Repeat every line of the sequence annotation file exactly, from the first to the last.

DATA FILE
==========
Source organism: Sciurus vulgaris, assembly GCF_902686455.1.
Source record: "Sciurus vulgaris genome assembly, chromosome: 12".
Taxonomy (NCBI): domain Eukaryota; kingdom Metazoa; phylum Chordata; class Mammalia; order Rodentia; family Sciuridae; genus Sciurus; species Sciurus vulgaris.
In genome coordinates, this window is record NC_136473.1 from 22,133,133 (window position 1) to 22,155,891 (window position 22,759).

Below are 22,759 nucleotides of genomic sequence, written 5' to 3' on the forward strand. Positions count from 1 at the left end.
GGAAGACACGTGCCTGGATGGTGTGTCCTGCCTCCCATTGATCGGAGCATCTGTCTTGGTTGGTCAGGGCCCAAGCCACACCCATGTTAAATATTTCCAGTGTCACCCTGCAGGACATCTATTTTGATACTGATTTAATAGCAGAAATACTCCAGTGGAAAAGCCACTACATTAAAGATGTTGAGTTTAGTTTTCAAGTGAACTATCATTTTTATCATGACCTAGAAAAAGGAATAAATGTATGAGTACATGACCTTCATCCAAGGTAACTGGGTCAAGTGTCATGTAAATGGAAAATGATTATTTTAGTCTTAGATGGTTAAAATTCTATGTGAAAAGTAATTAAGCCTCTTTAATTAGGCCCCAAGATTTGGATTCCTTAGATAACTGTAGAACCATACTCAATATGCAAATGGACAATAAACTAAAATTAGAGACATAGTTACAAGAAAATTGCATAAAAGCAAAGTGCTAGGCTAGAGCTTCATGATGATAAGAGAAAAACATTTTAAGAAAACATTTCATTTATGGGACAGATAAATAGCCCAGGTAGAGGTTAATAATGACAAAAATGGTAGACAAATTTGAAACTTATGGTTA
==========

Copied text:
Source organism: Sciurus vulgaris, assembly GCF_902686455.1.
Source record: "Sciurus vulgaris genome assembly, chromosome: 12".
Taxonomy (NCBI): domain Eukaryota; kingdom Metazoa; phylum Chordata; class Mammalia; order Rodentia; family Sciuridae; genus Sciurus; species Sciurus vulgaris.
In genome coordinates, this window is record NC_136473.1 from 22,133,133 (window position 1) to 22,155,891 (window position 22,759).

Below are 22,759 nucleotides of genomic sequence, written 5' to 3' on the forward strand. Positions count from 1 at the left end.
GGAAGACACGTGCCTGGATGGTGTGTCCTGCCTCCCATTGATCGGAGCATCTGTCTTGGTTGGTCAGGGCCCAAGCCACACCCATGTTAAATATTTCCAGTGTCACCCTGCAGGACATCTATTTTGATACTGATTTAATAGCAGAAATACTCCAGTGGAAAAGCCACTACATTAAAGATGTTGAGTTTAGTTTTCAAGTGAACTATCATTTTTATCATGACCTAGAAAAAGGAATAAATGTATGAGTACATGACCTTCATCCAAGGTAACTGGGTCAAGTGTCATGTAAATGGAAAATGATTATTTTAGTCTTAGATGGTTAAAATTCTATGTGAAAAGTAATTAAGCCTCTTTAATTAGGCCCCAAGATTTGGATTCCTTAGATAACTGTAGAACCATACTCAATATGCAAATGGACAATAAACTAAAATTAGAGACATAGTTACAAGAAAATTGCATAAAAGCAAAGTGCTAGGCTAGAGCTTCATGATGATAAGAGAAAAACATTTTAAGAAAACATTTCATTTATGGGACAGATAAATAGCCCAGGTAGAGGTTAATAATGACAAAAATGGTAGACAAATTTGAAACTTATGGTTA